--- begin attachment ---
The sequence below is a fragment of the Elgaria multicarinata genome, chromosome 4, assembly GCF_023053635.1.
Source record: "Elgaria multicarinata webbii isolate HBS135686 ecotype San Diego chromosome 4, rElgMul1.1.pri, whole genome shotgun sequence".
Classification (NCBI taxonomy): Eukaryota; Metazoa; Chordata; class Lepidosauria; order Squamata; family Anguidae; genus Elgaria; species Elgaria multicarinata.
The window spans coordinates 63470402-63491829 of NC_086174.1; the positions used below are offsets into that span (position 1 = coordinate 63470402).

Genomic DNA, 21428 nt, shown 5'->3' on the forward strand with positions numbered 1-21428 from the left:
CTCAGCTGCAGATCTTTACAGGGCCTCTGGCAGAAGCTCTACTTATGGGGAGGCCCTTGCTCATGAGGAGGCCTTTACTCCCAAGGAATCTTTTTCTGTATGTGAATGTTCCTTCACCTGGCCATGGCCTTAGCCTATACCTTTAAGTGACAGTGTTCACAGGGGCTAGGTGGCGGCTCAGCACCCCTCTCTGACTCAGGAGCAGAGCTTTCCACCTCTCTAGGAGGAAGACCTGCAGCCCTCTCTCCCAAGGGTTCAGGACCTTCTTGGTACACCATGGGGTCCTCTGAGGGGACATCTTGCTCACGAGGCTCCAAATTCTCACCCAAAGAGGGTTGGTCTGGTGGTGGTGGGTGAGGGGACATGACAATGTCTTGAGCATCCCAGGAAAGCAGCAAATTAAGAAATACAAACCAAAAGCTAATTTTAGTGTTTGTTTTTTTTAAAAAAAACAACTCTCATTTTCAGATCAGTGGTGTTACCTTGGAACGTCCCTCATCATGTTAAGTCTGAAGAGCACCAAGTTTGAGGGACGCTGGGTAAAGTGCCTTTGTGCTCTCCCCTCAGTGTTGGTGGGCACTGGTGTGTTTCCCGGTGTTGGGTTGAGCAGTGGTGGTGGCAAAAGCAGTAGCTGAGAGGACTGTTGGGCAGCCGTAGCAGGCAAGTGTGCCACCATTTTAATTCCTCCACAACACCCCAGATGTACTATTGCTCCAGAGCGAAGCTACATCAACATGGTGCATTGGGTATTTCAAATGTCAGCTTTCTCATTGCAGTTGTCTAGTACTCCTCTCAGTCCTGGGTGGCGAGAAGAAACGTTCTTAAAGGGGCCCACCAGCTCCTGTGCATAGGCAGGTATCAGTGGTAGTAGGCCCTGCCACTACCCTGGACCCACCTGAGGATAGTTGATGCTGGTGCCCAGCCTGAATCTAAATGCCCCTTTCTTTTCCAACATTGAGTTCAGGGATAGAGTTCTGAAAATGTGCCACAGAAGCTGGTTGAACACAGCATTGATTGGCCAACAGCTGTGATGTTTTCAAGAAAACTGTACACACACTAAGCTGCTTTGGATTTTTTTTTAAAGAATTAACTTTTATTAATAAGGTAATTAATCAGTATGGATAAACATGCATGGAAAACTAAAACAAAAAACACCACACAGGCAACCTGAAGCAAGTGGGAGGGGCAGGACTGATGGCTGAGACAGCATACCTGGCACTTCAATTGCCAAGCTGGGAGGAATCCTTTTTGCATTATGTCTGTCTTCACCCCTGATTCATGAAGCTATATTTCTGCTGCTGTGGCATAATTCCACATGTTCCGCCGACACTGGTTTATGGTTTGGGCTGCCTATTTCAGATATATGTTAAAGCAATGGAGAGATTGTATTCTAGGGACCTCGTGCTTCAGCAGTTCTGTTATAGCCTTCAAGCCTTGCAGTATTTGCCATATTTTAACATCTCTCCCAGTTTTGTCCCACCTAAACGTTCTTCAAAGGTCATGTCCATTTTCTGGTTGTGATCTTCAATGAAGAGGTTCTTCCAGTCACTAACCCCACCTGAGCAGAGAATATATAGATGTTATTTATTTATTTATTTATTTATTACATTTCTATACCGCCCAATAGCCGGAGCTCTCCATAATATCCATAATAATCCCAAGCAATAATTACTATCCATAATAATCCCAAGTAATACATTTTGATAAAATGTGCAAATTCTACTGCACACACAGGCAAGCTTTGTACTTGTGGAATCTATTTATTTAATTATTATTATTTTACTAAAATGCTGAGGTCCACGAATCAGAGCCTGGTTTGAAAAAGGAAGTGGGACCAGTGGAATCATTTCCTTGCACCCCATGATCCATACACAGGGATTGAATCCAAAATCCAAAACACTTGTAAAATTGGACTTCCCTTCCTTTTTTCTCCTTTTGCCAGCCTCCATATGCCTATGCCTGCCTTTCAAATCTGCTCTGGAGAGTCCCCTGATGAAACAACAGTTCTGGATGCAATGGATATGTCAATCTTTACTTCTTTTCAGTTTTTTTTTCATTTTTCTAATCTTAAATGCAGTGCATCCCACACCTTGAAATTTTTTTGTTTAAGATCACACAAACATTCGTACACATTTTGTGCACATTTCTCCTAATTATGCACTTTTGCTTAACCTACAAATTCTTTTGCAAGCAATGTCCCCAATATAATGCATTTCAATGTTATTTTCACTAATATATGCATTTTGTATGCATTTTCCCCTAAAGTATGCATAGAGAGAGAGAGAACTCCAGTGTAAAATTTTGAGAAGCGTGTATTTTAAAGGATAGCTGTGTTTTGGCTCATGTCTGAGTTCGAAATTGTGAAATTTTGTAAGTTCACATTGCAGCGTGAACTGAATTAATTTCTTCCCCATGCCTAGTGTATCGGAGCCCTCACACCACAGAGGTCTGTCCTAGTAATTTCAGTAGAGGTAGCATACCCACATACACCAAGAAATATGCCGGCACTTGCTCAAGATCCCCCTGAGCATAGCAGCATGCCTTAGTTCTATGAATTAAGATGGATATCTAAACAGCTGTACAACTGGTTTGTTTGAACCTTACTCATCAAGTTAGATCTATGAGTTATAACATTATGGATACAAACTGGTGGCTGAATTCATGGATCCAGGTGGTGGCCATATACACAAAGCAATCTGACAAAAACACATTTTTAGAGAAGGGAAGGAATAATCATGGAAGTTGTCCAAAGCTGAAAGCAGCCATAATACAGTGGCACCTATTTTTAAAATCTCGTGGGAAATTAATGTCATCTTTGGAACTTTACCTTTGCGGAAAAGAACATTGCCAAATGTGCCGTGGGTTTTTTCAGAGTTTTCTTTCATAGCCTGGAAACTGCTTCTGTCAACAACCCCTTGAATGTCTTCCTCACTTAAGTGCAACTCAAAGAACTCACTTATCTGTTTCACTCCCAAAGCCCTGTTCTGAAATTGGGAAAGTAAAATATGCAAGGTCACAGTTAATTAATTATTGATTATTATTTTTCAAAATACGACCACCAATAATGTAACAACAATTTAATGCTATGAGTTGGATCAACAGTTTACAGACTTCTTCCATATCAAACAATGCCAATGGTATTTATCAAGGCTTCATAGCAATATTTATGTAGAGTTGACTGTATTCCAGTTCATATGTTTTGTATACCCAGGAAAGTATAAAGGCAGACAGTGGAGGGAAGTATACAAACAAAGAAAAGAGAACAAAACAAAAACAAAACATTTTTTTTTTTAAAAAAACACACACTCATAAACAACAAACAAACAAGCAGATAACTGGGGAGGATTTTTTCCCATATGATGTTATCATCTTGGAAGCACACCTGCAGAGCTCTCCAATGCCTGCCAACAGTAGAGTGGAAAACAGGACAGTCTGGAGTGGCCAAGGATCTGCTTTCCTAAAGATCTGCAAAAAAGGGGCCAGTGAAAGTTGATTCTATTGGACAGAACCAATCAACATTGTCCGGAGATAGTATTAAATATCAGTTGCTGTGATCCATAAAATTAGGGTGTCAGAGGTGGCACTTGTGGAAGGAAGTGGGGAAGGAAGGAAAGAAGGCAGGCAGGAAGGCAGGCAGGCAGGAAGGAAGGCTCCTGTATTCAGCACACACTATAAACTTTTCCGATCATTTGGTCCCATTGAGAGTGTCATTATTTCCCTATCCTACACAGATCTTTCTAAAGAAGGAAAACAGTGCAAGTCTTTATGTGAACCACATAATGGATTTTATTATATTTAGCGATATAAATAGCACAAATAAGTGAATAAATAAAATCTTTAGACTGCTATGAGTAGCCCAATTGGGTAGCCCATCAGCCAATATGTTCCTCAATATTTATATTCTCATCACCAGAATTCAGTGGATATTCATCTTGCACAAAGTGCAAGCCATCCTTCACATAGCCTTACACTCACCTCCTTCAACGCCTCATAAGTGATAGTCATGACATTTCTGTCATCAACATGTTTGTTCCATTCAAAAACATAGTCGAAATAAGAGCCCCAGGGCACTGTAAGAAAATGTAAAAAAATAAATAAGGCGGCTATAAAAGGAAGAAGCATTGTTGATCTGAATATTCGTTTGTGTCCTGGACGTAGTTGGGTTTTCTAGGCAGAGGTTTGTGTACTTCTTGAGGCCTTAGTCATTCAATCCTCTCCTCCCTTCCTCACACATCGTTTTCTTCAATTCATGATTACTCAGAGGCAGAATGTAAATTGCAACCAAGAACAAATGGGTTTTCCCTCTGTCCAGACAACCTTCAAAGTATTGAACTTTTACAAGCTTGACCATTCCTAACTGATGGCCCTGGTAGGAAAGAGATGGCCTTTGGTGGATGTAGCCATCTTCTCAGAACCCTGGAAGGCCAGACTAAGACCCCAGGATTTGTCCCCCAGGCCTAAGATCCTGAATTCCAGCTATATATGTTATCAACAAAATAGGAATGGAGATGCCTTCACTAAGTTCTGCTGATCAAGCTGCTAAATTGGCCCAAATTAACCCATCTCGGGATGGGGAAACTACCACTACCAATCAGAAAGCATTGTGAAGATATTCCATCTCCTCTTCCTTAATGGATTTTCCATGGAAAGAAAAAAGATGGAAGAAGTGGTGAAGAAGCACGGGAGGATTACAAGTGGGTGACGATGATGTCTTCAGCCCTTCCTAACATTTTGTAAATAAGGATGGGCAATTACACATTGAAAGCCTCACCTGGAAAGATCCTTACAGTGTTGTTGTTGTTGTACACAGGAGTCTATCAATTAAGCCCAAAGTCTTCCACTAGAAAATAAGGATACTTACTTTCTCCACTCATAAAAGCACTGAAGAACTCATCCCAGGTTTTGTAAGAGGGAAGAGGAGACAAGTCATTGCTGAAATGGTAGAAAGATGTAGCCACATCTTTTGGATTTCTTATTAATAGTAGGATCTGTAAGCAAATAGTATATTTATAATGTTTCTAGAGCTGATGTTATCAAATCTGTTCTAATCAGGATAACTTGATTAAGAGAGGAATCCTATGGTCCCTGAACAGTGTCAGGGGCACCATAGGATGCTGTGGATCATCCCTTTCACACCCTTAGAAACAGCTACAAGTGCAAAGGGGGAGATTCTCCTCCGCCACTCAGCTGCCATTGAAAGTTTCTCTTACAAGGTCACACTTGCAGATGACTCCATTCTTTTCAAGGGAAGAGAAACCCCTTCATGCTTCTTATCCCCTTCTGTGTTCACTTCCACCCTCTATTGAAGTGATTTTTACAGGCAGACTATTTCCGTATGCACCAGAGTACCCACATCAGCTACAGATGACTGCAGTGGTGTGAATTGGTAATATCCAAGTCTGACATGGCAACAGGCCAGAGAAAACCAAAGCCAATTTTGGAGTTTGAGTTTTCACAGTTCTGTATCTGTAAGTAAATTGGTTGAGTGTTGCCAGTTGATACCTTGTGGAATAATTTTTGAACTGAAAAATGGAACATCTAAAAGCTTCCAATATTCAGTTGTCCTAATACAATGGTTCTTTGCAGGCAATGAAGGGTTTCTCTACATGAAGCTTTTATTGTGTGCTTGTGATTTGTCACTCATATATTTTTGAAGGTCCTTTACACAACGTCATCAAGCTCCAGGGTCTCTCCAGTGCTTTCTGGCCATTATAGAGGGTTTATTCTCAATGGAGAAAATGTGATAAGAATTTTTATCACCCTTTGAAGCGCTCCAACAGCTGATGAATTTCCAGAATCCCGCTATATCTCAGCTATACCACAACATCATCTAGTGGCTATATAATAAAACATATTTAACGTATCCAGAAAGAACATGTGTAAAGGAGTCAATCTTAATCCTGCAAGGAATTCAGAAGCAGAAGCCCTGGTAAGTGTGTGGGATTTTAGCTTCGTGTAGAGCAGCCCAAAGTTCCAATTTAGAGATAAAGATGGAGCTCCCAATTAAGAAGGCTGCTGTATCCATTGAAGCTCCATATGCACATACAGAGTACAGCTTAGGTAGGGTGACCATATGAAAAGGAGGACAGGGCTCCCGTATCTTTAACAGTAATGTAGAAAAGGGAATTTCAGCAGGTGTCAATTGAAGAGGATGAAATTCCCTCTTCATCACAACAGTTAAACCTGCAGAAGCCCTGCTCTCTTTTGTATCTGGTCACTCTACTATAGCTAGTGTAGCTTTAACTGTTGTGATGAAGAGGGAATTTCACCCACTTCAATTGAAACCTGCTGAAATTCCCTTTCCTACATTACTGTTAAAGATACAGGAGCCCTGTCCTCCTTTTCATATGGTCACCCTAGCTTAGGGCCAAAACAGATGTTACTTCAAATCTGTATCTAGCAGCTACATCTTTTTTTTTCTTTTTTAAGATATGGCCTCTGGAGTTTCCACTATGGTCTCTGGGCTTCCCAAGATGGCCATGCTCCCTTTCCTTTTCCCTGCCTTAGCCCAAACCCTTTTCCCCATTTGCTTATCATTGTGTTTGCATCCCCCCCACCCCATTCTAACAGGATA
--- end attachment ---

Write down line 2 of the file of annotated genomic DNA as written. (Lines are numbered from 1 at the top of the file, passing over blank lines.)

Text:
Source record: "Elgaria multicarinata webbii isolate HBS135686 ecotype San Diego chromosome 4, rElgMul1.1.pri, whole genome shotgun sequence".